Pensacola now has three members on the Florida Council to Investigate, Support and Encourage Small and Medium-Owned Businesses.
The school district announced last week that Alison Watson, director of purchasing and business services for Esimbia County Public Schools, has been appointed to a two-year term on the Florida Small and Minority Business Development Advisory Council.
She is joined on the council by two local members of the Florida Small Business Development Center, SBDC Network CEO Gregory Britton and SBDC Executive Director of Strategic Initiatives Jane Dougwillow.
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As part of the Florida Advisory Council on Small and Minority Business Development, the three entities work together to provide the state with awareness and expertise regarding small and minority business development. Council members from across the state will examine the role of small and minority businesses in the state’s economy and make recommendations on how to improve them.
Watson has worked with the school district for the past 25 years and, among other contributions, pioneered the “Circle of Opportunity” partnership model where members of the school system, the business community and the local community work together and cross-fertilize. ‘Success.
“I just want to serve my community. I guess that’s my passion,” Watson said. So I guess that’s my personal ambition, to try to make a positive contribution to society as a whole.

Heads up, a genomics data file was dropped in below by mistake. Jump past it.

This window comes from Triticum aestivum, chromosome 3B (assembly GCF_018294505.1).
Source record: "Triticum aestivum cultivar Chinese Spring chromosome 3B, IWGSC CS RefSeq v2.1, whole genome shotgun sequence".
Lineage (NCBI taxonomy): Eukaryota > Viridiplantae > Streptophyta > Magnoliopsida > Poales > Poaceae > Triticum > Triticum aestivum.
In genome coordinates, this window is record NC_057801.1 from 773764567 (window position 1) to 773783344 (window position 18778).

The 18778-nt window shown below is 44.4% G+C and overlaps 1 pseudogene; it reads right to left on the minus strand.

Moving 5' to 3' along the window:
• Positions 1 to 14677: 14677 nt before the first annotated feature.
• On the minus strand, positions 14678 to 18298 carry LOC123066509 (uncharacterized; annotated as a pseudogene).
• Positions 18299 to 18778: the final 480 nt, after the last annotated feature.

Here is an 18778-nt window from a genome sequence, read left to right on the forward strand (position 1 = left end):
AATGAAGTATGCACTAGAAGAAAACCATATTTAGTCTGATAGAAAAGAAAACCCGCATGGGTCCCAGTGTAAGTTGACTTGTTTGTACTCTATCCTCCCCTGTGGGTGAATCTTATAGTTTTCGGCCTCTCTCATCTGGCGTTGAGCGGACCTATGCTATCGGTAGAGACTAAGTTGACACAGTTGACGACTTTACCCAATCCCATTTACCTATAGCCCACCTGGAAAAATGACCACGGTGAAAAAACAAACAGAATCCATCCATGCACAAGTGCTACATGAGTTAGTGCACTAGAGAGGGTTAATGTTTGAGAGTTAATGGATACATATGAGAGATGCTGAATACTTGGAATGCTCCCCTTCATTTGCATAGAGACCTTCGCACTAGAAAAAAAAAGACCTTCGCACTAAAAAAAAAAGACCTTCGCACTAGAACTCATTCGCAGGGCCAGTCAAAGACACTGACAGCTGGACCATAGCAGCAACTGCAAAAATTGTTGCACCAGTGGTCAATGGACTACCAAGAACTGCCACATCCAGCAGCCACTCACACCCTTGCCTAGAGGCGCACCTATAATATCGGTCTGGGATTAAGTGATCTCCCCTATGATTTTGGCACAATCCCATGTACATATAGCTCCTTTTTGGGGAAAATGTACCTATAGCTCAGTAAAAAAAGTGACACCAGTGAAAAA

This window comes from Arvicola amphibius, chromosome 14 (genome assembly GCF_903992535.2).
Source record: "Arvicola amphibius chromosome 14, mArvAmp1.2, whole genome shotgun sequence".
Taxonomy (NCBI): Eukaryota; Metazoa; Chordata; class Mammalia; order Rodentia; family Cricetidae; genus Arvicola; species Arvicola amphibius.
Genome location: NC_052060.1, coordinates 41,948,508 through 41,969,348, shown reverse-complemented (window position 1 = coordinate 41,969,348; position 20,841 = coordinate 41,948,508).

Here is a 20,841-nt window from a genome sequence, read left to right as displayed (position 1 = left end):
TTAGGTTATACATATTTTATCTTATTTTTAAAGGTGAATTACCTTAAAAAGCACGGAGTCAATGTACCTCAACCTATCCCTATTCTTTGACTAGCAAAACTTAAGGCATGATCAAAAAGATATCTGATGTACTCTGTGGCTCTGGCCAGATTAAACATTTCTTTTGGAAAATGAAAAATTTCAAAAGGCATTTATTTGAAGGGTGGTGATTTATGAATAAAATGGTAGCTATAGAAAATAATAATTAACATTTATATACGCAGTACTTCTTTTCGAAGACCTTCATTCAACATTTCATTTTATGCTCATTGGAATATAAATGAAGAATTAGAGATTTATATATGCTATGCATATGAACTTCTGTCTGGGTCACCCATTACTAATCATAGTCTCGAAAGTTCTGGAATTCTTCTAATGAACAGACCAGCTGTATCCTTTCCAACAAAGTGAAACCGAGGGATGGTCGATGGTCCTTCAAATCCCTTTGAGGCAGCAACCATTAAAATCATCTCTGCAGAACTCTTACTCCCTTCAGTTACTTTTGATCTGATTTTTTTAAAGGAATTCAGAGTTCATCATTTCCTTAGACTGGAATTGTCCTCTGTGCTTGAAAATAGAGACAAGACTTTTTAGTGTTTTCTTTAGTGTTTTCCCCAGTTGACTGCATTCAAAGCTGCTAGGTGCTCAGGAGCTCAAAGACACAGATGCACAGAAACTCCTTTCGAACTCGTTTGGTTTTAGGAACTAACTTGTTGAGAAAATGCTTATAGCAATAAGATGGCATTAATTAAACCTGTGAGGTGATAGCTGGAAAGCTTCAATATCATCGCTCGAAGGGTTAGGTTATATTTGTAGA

The Circle of Opportunity model involves the school district partnering with small businesses, minority businesses and nonprofit organizations to provide critical goods and services to support families in the community. Having an integrated customer base helps provide financial stability for a business, and having reliable services helps students perform to their potential in school.
“I saw it as an opportunity to serve the community, and by serving the community and supporting small businesses, we were able to better support our students and their families,” Watson said.
Watson hopes to bring this type of initiative to the council as well as help build stronger communities across the state.
We’re a great economic force in our community and by developing that and going out into the community, we want to not only support your business, but we want to be good community partners in general,” Watson said. . “We’re in this community, we all live in this community, we love the area so how can we be a better partner as a school district and contribute to the community?”
Greg Britton is the state director of the Florida SBDC Network, based out of the network’s state office at the University of West Florida in Pensacola. Britton is responsible for overseeing the network’s more than 40 offices and 280 employees, executing Florida’s SBDC strategy and ensuring the network exceeds stakeholder expectations and contributes to Florida’s bottom line.
Britton has more than 25 years of experience in aviation, medical, oil and gas and high-tech commercial product manufacturing. Most recently, he served as the Chief Operating Officer of DEFENSEWERX, a 501(c)(3) organization that connects individuals, businesses, academia and government with the Department of Defense to enable innovative and integrated solutions.
Dougwillo’s background includes 10 years as manager of the SBDC’s Statewide Florida Procurement Technical Assistance Center, which helps small businesses obtain registration and certification, prepare bids and obtain contract opportunities from agencies that purchase goods and services. Dougwillow spent 10 years in the Australian Department of Defence.
The Florida Small and Minority Business Development Advisory Council currently has 15 members from across Florida and held its most recent meeting on February 16th.